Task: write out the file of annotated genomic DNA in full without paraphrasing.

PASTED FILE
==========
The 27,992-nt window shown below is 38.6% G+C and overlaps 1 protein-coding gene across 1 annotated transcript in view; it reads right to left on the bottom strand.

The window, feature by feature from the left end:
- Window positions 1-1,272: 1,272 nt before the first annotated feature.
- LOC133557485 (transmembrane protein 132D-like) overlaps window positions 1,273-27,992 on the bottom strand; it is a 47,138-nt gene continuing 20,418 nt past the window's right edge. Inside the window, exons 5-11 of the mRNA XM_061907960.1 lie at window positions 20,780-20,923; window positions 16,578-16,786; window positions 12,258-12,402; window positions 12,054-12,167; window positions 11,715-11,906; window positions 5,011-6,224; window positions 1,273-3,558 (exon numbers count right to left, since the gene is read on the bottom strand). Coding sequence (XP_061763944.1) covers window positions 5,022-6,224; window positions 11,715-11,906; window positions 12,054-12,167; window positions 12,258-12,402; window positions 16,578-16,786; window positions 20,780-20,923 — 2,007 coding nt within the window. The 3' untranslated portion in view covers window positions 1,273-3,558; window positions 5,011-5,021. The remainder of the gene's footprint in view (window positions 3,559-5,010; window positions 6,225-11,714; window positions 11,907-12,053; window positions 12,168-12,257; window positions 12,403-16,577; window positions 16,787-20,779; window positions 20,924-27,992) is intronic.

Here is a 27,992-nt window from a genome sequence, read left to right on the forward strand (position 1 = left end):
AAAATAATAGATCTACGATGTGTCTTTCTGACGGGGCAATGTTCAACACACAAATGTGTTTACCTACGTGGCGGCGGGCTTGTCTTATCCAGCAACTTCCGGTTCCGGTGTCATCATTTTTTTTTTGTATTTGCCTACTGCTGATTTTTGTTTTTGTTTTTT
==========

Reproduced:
The 27,992-nt window shown below is 38.6% G+C and overlaps 1 protein-coding gene across 1 annotated transcript in view; it reads right to left on the bottom strand.

The window, feature by feature from the left end:
- Window positions 1-1,272: 1,272 nt before the first annotated feature.
- LOC133557485 (transmembrane protein 132D-like) overlaps window positions 1,273-27,992 on the bottom strand; it is a 47,138-nt gene continuing 20,418 nt past the window's right edge. Inside the window, exons 5-11 of the mRNA XM_061907960.1 lie at window positions 20,780-20,923; window positions 16,578-16,786; window positions 12,258-12,402; window positions 12,054-12,167; window positions 11,715-11,906; window positions 5,011-6,224; window positions 1,273-3,558 (exon numbers count right to left, since the gene is read on the bottom strand). Coding sequence (XP_061763944.1) covers window positions 5,022-6,224; window positions 11,715-11,906; window positions 12,054-12,167; window positions 12,258-12,402; window positions 16,578-16,786; window positions 20,780-20,923 — 2,007 coding nt within the window. The 3' untranslated portion in view covers window positions 1,273-3,558; window positions 5,011-5,021. The remainder of the gene's footprint in view (window positions 3,559-5,010; window positions 6,225-11,714; window positions 11,907-12,053; window positions 12,168-12,257; window positions 12,403-16,577; window positions 16,787-20,779; window positions 20,924-27,992) is intronic.

Here is a 27,992-nt window from a genome sequence, read left to right on the forward strand (position 1 = left end):
AAAATAATAGATCTACGATGTGTCTTTCTGACGGGGCAATGTTCAACACACAAATGTGTTTACCTACGTGGCGGCGGGCTTGTCTTATCCAGCAACTTCCGGTTCCGGTGTCATCATTTTTTTTTTGTATTTGCCTACTGCTGATTTTTGTTTTTGTTTTTT